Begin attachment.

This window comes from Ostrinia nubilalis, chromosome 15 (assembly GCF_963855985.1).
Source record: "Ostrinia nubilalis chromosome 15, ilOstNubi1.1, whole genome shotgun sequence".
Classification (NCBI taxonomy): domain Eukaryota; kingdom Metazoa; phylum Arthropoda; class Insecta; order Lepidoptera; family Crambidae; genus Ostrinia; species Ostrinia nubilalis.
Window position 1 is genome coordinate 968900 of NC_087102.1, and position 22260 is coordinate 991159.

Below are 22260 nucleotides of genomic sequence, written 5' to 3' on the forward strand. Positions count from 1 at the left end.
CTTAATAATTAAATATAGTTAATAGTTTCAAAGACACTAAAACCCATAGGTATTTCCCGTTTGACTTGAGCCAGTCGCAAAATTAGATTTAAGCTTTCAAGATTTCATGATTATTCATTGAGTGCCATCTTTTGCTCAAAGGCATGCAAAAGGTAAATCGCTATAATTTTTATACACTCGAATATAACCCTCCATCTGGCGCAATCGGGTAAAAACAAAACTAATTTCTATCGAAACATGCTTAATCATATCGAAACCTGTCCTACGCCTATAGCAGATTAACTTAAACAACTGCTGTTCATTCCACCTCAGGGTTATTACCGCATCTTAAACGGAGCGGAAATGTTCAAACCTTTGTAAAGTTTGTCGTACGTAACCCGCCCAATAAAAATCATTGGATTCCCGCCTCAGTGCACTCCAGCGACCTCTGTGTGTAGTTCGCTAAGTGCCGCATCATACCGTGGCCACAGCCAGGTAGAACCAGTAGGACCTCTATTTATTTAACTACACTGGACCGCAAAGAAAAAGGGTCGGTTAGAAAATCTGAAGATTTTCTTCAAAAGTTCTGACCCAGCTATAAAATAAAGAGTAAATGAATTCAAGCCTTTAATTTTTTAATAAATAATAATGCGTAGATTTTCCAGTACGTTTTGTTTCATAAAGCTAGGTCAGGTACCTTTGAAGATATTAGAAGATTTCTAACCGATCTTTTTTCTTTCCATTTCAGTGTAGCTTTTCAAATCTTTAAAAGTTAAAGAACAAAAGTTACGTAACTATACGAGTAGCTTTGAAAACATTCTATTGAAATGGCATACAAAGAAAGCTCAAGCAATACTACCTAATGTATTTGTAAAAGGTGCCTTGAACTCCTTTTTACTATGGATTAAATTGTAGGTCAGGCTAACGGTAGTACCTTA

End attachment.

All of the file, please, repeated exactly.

This window comes from Ostrinia nubilalis, chromosome 15 (assembly GCF_963855985.1).
Source record: "Ostrinia nubilalis chromosome 15, ilOstNubi1.1, whole genome shotgun sequence".
Classification (NCBI taxonomy): domain Eukaryota; kingdom Metazoa; phylum Arthropoda; class Insecta; order Lepidoptera; family Crambidae; genus Ostrinia; species Ostrinia nubilalis.
Window position 1 is genome coordinate 968900 of NC_087102.1, and position 22260 is coordinate 991159.

Below are 22260 nucleotides of genomic sequence, written 5' to 3' on the forward strand. Positions count from 1 at the left end.
CTTAATAATTAAATATAGTTAATAGTTTCAAAGACACTAAAACCCATAGGTATTTCCCGTTTGACTTGAGCCAGTCGCAAAATTAGATTTAAGCTTTCAAGATTTCATGATTATTCATTGAGTGCCATCTTTTGCTCAAAGGCATGCAAAAGGTAAATCGCTATAATTTTTATACACTCGAATATAACCCTCCATCTGGCGCAATCGGGTAAAAACAAAACTAATTTCTATCGAAACATGCTTAATCATATCGAAACCTGTCCTACGCCTATAGCAGATTAACTTAAACAACTGCTGTTCATTCCACCTCAGGGTTATTACCGCATCTTAAACGGAGCGGAAATGTTCAAACCTTTGTAAAGTTTGTCGTACGTAACCCGCCCAATAAAAATCATTGGATTCCCGCCTCAGTGCACTCCAGCGACCTCTGTGTGTAGTTCGCTAAGTGCCGCATCATACCGTGGCCACAGCCAGGTAGAACCAGTAGGACCTCTATTTATTTAACTACACTGGACCGCAAAGAAAAAGGGTCGGTTAGAAAATCTGAAGATTTTCTTCAAAAGTTCTGACCCAGCTATAAAATAAAGAGTAAATGAATTCAAGCCTTTAATTTTTTAATAAATAATAATGCGTAGATTTTCCAGTACGTTTTGTTTCATAAAGCTAGGTCAGGTACCTTTGAAGATATTAGAAGATTTCTAACCGATCTTTTTTCTTTCCATTTCAGTGTAGCTTTTCAAATCTTTAAAAGTTAAAGAACAAAAGTTACGTAACTATACGAGTAGCTTTGAAAACATTCTATTGAAATGGCATACAAAGAAAGCTCAAGCAATACTACCTAATGTATTTGTAAAAGGTGCCTTGAACTCCTTTTTACTATGGATTAAATTGTAGGTCAGGCTAACGGTAGTACCTTA